Beki Grinter

Metrics: Just Because You Can Doesn’t Mean You Should

In academia, academic management, discipline on June 6, 2011 at 8:28 am

The Chronicle of Higher Education recently posted an announcement that a journal ranking system in Australia has been cancelled. It had caused a lot of controversy. Explaining why, Sen. Kim Carr said:

Sen. Kim Carr, Australia’s minister for innovation, industry, science, and research, announced on Monday that the rankings would be jettisoned. “There is clear and consistent evidence that the rankings were being deployed inappropriately within some quarters of the sector, in ways that could produce harmful outcomes, and based on a poor understanding of the actual role of the rankings,” Mr. Carr said in a written statement. Instead of rankings, he said, the Australian system will incorporate “journal quality profiles.” Mr. Carr added that “the removal of the ranks and the provision of the publication profile will ensure they will be used descriptively rather than prescriptively.”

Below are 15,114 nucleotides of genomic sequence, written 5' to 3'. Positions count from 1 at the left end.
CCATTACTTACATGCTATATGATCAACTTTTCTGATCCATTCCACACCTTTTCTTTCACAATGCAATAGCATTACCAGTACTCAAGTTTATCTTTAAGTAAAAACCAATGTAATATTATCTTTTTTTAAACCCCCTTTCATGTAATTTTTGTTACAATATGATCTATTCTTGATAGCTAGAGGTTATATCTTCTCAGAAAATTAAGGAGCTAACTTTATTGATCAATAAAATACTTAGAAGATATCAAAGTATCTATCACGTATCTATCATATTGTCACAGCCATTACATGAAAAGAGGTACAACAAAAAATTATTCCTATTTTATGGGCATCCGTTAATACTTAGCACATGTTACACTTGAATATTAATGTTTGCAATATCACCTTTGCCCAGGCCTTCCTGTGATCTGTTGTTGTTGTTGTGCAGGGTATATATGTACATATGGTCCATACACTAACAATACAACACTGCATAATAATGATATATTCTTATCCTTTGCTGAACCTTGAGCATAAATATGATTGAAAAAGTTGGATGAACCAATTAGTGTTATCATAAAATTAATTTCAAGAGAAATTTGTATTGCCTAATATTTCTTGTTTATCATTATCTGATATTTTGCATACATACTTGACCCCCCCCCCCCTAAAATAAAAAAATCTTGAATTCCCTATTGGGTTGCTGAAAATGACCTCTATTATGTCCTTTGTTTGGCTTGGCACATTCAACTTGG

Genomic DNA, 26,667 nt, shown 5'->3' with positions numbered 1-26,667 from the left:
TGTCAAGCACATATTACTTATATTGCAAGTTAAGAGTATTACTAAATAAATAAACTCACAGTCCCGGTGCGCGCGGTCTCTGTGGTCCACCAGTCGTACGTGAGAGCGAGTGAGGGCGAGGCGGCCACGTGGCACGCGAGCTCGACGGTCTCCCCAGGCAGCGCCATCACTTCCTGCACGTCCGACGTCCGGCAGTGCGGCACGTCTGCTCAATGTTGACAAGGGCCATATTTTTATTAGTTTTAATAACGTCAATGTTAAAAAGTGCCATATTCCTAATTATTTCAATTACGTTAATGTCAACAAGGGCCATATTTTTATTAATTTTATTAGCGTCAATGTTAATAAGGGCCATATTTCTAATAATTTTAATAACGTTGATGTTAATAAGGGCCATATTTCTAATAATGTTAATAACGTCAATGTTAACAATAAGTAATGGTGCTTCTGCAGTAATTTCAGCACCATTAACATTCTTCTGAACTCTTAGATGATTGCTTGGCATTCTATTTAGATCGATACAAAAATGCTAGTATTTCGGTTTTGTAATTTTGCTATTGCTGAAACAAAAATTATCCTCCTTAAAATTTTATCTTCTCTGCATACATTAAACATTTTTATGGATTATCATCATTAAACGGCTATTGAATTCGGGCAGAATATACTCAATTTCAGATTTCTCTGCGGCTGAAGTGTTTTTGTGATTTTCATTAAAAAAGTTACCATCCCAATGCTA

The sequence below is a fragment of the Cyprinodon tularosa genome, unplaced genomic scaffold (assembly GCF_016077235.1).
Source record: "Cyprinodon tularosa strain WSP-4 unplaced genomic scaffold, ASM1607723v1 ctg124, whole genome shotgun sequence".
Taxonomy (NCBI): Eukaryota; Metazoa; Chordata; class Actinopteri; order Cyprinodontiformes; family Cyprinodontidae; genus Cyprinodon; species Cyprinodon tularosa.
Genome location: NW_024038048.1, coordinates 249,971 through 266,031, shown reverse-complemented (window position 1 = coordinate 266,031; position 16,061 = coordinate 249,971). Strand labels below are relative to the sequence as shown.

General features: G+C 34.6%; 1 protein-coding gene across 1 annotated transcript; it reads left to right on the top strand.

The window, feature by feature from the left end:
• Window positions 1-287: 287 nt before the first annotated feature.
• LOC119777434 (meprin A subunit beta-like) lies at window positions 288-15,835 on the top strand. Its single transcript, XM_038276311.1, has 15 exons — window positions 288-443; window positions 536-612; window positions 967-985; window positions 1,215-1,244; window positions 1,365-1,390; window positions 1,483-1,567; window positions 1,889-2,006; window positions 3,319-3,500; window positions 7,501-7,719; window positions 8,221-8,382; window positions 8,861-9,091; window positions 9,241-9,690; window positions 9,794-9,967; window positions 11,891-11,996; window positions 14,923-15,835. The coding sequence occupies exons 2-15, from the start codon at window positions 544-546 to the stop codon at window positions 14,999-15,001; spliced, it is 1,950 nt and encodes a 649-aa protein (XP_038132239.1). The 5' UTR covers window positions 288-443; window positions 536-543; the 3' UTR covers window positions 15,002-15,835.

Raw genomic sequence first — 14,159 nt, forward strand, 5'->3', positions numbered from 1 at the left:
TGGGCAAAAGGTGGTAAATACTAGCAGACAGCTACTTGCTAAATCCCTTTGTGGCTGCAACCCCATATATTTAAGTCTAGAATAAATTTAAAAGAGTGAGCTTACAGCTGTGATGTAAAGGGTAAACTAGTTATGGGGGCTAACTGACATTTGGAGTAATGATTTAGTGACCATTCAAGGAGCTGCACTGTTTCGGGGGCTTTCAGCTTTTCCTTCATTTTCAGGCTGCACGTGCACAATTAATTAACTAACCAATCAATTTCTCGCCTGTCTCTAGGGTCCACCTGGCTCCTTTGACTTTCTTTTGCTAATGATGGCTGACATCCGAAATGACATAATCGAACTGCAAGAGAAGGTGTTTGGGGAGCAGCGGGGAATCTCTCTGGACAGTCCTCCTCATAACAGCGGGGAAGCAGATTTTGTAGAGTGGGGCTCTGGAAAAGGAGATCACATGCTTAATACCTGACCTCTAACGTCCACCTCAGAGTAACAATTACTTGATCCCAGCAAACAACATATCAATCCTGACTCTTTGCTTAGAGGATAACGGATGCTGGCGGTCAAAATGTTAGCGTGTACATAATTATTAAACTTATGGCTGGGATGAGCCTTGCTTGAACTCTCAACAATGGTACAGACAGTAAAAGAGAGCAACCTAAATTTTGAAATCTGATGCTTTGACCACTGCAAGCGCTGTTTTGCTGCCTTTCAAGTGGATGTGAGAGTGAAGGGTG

This was also a problem in the metrics effort we studied. But what was also a problem subsequently is that once any metrics program had been used “inappropriately” (in this case to conduct layoffs) every initiative that followed was greeted with healthy suspicion. And why not. Once you use a metrics initiative like that, it’s pretty easy to see why people would be skeptical about anything that followed it. Of course organizations can continue to “enforce” metrics initiatives, and we learnt that when they did that, people learnt how to creatively report and count.

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